Monday, October 31, 2011

Clinically wiggly. Thank goodness someone else noticed.

Andrew fascinates me.  And not just in a "how did this creature jumping on the bed grow inside of my body" type of fascination.  Although there's that too.  

He just makes no sense in so many ways, and yet it all comes together to be Perfectly Andrew.  Even the things that drive me crazy... like his constant need to climb/jump/tackle/bounce...I wouldn't actually change any of it, really, even if I have long periods of temptation for a straightjacket for him.  Just for 5 minutes.  Or 10.

Andrew had an assessment this weekend -- the first time a professional "outsider" has reviewed or analyzed him.  It was just a 35 minute entrance thingy for an academic program, so it wasn't an exhaustive battery.  But she was a psychologist and had a lot of experience, and I was curious to hear her thoughts. 

The highlights from her verbal report, right after the battery:

He missed easy questions, but dominated the hard ones.  As in, missed naming some letters, but read words.  Got the one that just counted squares wrong, but quickly answered correctly: "If you had 7 items and someone took 3 away, how many would you have?"  

Yes!  I know!  This is the same kid who completely skipped over baby toys and went right into action figures.  Who would rather watch grown-up movies (and follow the plot) than watch cartoons.  Who doesn't like kid music, but loves the Beatles, Simon and Garfunkel, etc.  The same kid who was asking existential questions about our purpose in life before he could name colors. 

What does this mean?  And: Does it matter?  Is this a problem, or just a quirk?  

I wanted to hug her (tightly and weirdly long) when said: "Andrew is very wiggly, isn't he?  I have 3 sons, and this isn't just a 'boy wiggly' thing.  He's really active!"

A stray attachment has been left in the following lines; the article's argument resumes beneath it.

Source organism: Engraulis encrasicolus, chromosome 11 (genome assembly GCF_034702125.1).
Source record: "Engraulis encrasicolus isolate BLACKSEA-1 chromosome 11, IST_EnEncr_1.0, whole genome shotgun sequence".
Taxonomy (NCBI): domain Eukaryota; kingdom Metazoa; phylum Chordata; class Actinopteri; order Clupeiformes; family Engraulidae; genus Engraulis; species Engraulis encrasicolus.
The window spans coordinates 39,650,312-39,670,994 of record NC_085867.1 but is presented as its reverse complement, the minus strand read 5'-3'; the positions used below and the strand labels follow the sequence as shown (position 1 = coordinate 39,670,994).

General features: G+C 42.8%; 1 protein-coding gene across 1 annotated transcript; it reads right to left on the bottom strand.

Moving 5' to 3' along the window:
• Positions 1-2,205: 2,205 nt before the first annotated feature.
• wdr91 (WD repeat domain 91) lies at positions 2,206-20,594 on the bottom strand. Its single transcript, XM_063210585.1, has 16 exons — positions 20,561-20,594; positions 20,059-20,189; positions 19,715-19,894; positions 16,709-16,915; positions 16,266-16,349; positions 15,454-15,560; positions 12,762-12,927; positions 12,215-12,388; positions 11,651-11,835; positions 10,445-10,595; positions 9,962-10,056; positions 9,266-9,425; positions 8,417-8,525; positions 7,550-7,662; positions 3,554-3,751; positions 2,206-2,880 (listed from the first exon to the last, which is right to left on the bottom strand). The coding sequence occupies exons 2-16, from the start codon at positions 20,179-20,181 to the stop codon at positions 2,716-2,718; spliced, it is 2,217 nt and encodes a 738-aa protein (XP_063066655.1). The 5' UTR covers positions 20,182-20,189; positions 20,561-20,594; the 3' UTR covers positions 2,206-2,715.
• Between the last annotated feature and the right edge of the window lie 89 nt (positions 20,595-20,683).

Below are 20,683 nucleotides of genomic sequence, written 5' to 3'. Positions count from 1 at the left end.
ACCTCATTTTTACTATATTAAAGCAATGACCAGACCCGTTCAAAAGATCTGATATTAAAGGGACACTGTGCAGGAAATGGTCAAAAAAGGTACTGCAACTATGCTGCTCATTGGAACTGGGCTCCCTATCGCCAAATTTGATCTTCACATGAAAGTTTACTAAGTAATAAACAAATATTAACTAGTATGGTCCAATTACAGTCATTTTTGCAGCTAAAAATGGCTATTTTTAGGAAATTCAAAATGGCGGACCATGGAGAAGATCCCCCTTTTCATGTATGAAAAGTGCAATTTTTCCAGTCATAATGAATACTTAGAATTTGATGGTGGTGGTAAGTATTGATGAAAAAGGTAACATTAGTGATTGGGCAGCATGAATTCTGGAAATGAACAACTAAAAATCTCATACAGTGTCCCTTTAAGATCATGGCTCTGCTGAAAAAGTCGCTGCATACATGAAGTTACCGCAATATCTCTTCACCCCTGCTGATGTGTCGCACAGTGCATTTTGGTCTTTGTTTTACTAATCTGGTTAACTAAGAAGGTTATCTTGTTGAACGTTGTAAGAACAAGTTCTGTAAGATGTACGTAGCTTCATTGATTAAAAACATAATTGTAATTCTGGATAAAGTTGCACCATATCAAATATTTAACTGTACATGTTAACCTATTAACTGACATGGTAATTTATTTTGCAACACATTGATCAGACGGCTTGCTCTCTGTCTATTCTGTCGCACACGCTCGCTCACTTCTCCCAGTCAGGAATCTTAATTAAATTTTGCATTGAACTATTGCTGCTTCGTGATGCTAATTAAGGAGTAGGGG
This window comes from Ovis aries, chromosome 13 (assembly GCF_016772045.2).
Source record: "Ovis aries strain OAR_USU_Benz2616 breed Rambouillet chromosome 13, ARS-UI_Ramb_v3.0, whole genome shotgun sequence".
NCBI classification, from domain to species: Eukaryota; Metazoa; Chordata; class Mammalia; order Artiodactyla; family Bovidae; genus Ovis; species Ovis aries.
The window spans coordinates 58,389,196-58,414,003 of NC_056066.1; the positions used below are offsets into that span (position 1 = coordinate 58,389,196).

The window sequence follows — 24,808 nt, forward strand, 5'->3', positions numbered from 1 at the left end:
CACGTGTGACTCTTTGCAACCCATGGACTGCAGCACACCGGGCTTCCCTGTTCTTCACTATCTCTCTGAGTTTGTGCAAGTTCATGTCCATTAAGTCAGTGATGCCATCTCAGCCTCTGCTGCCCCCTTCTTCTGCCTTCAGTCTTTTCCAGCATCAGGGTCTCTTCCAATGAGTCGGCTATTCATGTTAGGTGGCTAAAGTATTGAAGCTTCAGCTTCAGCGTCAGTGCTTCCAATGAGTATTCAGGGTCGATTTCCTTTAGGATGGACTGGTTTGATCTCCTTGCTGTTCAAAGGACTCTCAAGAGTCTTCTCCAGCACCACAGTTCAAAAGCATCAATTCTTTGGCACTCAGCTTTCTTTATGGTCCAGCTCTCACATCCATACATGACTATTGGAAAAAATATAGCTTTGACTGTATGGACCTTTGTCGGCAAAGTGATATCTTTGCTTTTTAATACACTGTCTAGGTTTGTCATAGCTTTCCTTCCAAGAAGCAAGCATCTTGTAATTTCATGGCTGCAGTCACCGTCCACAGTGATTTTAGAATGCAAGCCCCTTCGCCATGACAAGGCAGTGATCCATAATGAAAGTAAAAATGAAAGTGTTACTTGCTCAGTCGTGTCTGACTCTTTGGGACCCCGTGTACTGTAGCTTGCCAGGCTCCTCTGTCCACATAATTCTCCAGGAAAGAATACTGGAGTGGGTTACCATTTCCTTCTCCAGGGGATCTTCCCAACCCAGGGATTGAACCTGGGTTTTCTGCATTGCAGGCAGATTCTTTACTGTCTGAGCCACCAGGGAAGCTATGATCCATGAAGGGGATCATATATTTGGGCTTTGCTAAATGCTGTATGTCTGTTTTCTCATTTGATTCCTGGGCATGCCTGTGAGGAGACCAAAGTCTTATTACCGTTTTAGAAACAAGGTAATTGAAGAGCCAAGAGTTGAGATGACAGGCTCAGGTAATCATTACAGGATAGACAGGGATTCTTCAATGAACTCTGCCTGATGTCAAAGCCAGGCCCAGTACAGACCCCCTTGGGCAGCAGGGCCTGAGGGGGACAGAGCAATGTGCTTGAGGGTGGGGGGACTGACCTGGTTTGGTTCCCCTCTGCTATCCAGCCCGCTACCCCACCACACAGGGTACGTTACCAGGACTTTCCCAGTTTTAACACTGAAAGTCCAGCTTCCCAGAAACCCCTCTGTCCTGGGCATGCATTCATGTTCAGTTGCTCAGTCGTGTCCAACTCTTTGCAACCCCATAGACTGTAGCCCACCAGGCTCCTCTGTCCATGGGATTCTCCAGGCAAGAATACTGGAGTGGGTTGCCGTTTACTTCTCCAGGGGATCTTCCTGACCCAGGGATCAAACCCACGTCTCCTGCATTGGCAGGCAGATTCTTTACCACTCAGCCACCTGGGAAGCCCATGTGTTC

Thank you, Psychologist, for professionally validating that for me.  

She doesn't think it's ADHD, because he was focused on the test the entire time.  Stayed intellectually connected and aware, but just moved the entire time.

My working-theory is that he's just SO bodily-kinesthetic as a learner that if you ask him to stop moving, his brain shuts down.  So to process the test, he needed to stay moving.  

I don't know.  But gawd, is he wiggly.  To put it nicely. 

When I think about who Andrew is going to be as an adult, I don't even feel a flutter of concern.  I can look into his being, right now, and see a great man in there.  Not even the great man that he's going to be, but that it's already in him.  

He feels things so strongly.  The good and the bad, but along the way, he'll find that balance if we guide him.  He's such a deep thinker and has so much curiosity. And I can already see in him what a good husband and father he would be -- his caretaker spirit and his protective love for people around him.  

If a crystal ball predicted he'd be a Doctors Without Borders doctor, I wouldn't be surprised.  He seems so tuned in with saving other people and life and death and other cultures. In whatever job he chooses, I really think there will be an element of "superhero" in it.  Saving lives or just helping people.

Whatever he'll be, I know he'll be fine.  Not just fine, but great.  There's a lot of complex goodness in him. 

But in the day-to-day of raising him, I feel exhausted sometimes.  Sometimes it's about the bouncing off the walls.  Sometimes it's about the non-stop philosophizing in the backseat, and not wanting to crush his spirit but also needing a moment of quiet space. Knowing what to do with a child who takes a completely non-conventional path to everything.  Figuring out how to honor everything about him, but sand down the edges of traits that might complicate his life.

Simone and Jack have their own complex parenting journey, definitely, but it's a different one.  For another post.  They seemed to come out of the womb with their own manual pre-written, and it's just about listening to their instructions.  :)

Andrew has this gorgeous, colorful, complex soul that really aches to be understood and nurtured.  He's so much more wrapped up in the interpersonal elements of life -- cherishing family and spending time together -- that figuring him out as we go just seems trickier. When I mess up with him, I feel even more strongly about going and making it right with him.  Apologizing and re-connecting.  His value on our relationship is so powerful in his life.

I know that someday, I will look across the room at Grown Andrew and how truly great he turned out will take my breath away. I really believe that.

Along the way, though, I see a lot of late night chats with Steve, figuring out this special little man who came into our family.  He deserves the best we can give him. 

I am committed to his complexity.  We can do this.  Wiggly and all.

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